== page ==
This burgeoning scientific evidence also shows that how we perceive a stressful situation will actually change our performance. Another experiment was conducted on MBA business students going into a mock job interview for the job of their dreams (Abelson et al, 2014). All participants were told that it’s normal to feel stressed just prior to the interview. One group was told use the stress reaction as a cue to focus on how they were going to impress the interviewers by proving they were the best person for the job. The second group was asked to reflect on how the job was connected to their values. They were told to think about how getting this job would give them an opportunity to express their deepest values in the world. The videotapes of the interviews were shown to unbiased raters who didn’t know what each interviewee was told beforehand.  Compared with the “prove you’re the best” group the MBA students who were told to put their anxiety into the context of meaning were rated as being more inspiring and uplifting, and judged to be better potential colleagues, and so more likely to be hired.  In addition to the interview ratings, cortisol levels were measured on all participants at the end of each interview. Cortisol is one of the stress hormones that causes the blood sugars and fats to increase, decreases our ability to learn and remember, and generally causes inflammation and breakdown of the healthy tissue.  Remarkably both experimental groups felt stress as they went through the interviews, but those that thought about meaning in the context of stress had much lower blood cortisol levels.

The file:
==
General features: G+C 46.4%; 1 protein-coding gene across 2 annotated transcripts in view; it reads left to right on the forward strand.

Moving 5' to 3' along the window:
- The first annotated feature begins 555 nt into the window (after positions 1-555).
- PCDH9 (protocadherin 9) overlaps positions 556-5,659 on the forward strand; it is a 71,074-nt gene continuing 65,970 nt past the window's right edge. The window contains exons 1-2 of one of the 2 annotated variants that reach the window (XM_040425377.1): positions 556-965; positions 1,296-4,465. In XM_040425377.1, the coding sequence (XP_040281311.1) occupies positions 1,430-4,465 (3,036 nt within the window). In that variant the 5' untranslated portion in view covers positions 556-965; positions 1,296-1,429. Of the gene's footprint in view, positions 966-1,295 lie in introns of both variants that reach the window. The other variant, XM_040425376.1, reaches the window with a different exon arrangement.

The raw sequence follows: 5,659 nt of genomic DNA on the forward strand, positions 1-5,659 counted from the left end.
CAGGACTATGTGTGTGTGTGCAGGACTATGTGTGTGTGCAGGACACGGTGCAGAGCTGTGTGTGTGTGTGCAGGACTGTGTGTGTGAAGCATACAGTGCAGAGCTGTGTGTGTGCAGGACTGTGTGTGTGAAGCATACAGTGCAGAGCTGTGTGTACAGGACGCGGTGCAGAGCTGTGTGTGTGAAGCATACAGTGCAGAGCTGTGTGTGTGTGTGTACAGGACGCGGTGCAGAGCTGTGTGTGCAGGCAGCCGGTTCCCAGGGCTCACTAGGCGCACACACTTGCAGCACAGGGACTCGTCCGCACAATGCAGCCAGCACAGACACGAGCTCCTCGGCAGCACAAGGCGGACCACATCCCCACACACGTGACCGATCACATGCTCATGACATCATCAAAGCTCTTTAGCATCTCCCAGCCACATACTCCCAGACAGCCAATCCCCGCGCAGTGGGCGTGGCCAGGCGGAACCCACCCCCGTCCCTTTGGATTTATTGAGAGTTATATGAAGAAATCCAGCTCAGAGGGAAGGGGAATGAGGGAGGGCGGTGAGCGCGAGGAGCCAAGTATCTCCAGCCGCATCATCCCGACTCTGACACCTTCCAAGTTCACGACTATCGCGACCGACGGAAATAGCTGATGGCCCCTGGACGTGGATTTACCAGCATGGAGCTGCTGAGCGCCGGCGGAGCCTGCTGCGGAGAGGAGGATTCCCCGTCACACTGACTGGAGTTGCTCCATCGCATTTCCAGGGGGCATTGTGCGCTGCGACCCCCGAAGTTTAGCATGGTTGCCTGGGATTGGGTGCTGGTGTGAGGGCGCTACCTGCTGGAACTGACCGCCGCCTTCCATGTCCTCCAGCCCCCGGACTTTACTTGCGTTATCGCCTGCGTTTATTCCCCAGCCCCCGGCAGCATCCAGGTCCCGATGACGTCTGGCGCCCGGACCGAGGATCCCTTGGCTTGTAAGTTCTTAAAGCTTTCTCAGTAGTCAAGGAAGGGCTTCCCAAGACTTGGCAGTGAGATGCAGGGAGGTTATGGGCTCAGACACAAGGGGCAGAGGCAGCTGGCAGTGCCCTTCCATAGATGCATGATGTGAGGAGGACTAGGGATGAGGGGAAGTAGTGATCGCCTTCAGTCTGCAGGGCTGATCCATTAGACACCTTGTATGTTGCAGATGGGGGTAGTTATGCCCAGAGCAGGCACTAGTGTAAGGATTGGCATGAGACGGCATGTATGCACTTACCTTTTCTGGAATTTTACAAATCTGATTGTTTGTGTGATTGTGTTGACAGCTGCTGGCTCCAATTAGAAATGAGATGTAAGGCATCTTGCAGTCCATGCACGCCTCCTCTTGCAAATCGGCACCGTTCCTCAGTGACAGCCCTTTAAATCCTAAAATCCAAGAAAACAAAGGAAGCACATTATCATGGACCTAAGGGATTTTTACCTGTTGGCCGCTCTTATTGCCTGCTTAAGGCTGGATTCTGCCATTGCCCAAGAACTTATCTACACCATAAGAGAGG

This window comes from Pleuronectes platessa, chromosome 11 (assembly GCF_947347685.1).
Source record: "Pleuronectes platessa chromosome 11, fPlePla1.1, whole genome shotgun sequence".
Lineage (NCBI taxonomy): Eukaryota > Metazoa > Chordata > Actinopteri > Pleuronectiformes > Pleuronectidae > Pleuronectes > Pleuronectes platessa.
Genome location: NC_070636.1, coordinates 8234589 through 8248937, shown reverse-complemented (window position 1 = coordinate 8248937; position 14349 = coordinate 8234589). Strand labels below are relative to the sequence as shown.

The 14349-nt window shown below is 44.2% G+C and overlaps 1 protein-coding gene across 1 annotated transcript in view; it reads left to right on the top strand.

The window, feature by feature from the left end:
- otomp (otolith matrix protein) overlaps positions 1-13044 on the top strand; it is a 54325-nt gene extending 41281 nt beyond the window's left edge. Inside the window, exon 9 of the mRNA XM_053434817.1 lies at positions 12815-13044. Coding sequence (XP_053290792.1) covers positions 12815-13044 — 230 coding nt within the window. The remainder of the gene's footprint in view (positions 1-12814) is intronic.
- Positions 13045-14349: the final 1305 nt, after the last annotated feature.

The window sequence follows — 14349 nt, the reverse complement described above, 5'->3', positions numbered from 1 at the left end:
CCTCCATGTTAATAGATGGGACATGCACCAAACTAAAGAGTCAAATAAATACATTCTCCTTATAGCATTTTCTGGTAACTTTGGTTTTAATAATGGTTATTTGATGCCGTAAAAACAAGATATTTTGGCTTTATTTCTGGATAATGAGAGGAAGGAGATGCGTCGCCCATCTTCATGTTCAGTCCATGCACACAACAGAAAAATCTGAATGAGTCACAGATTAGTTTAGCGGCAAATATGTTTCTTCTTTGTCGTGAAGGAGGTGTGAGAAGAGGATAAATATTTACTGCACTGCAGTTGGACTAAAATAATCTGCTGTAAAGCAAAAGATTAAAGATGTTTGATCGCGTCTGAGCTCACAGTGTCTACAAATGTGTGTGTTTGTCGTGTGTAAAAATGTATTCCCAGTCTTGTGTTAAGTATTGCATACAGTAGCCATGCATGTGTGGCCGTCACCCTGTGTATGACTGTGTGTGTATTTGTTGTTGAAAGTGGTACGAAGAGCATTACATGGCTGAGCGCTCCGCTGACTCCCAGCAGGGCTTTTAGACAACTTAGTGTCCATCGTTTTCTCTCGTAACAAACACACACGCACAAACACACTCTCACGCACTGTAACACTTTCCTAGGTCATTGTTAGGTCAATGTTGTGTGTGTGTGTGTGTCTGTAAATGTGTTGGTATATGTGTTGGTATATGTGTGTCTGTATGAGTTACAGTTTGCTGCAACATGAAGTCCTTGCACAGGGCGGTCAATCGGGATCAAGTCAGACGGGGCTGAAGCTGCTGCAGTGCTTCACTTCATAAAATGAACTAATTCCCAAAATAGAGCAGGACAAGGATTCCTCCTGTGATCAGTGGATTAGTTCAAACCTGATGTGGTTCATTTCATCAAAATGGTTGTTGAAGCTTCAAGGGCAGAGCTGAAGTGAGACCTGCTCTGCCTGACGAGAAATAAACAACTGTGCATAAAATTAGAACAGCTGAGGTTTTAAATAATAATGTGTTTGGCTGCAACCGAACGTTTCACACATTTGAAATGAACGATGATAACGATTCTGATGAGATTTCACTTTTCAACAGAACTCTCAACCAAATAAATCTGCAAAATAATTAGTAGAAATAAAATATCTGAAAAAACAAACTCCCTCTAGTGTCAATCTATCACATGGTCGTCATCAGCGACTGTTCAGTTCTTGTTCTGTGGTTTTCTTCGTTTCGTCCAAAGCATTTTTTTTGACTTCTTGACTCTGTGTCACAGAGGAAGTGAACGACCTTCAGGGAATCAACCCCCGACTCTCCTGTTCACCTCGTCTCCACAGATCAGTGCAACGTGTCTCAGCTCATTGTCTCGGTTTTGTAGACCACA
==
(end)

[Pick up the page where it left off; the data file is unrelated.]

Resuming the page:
Living life after hearing the words ‘you have cancer’ can lead to many stressful situations. We can acknowledge that feeling stressed is natural, it’s part of being human. In the attached chapter from our book we encourage people to learn how to recognize their own unique stress reaction, and then settle down their body’s reaction as best they can. From this more relaxed state it’s easier to act in a wise and compassionate way. And when we reframe that the stress system is our body’s natural way of giving us energy to rise to the challenge, and when we can remember we can bring our highest values like wisdom and love right into our day to day actions we will be lighting the way for ourselves and others.